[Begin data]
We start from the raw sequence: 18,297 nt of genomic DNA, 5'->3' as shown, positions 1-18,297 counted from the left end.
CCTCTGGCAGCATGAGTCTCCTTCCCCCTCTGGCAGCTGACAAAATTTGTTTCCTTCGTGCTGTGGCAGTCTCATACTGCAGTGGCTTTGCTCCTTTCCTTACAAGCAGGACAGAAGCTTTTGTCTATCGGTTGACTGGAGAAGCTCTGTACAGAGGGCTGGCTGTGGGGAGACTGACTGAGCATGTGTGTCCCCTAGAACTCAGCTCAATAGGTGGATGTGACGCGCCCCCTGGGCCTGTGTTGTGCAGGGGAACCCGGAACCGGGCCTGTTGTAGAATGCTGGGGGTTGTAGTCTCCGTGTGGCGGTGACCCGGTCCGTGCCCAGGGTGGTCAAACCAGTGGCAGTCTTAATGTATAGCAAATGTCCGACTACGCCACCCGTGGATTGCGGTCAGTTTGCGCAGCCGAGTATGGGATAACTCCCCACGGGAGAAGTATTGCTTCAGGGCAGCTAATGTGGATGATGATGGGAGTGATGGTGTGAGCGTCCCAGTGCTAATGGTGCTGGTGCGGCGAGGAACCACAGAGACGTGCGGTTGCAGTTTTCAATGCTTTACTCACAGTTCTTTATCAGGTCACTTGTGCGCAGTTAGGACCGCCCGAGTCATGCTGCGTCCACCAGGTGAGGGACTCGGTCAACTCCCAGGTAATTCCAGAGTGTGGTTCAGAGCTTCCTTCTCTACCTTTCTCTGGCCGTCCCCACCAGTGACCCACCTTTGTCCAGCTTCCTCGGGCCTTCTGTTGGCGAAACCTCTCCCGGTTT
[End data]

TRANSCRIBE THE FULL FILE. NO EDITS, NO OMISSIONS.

We start from the raw sequence: 18,297 nt of genomic DNA, 5'->3' as shown, positions 1-18,297 counted from the left end.
CCTCTGGCAGCATGAGTCTCCTTCCCCCTCTGGCAGCTGACAAAATTTGTTTCCTTCGTGCTGTGGCAGTCTCATACTGCAGTGGCTTTGCTCCTTTCCTTACAAGCAGGACAGAAGCTTTTGTCTATCGGTTGACTGGAGAAGCTCTGTACAGAGGGCTGGCTGTGGGGAGACTGACTGAGCATGTGTGTCCCCTAGAACTCAGCTCAATAGGTGGATGTGACGCGCCCCCTGGGCCTGTGTTGTGCAGGGGAACCCGGAACCGGGCCTGTTGTAGAATGCTGGGGGTTGTAGTCTCCGTGTGGCGGTGACCCGGTCCGTGCCCAGGGTGGTCAAACCAGTGGCAGTCTTAATGTATAGCAAATGTCCGACTACGCCACCCGTGGATTGCGGTCAGTTTGCGCAGCCGAGTATGGGATAACTCCCCACGGGAGAAGTATTGCTTCAGGGCAGCTAATGTGGATGATGATGGGAGTGATGGTGTGAGCGTCCCAGTGCTAATGGTGCTGGTGCGGCGAGGAACCACAGAGACGTGCGGTTGCAGTTTTCAATGCTTTACTCACAGTTCTTTATCAGGTCACTTGTGCGCAGTTAGGACCGCCCGAGTCATGCTGCGTCCACCAGGTGAGGGACTCGGTCAACTCCCAGGTAATTCCAGAGTGTGGTTCAGAGCTTCCTTCTCTACCTTTCTCTGGCCGTCCCCACCAGTGACCCACCTTTGTCCAGCTTCCTCGGGCCTTCTGTTGGCGAAACCTCTCCCGGTTT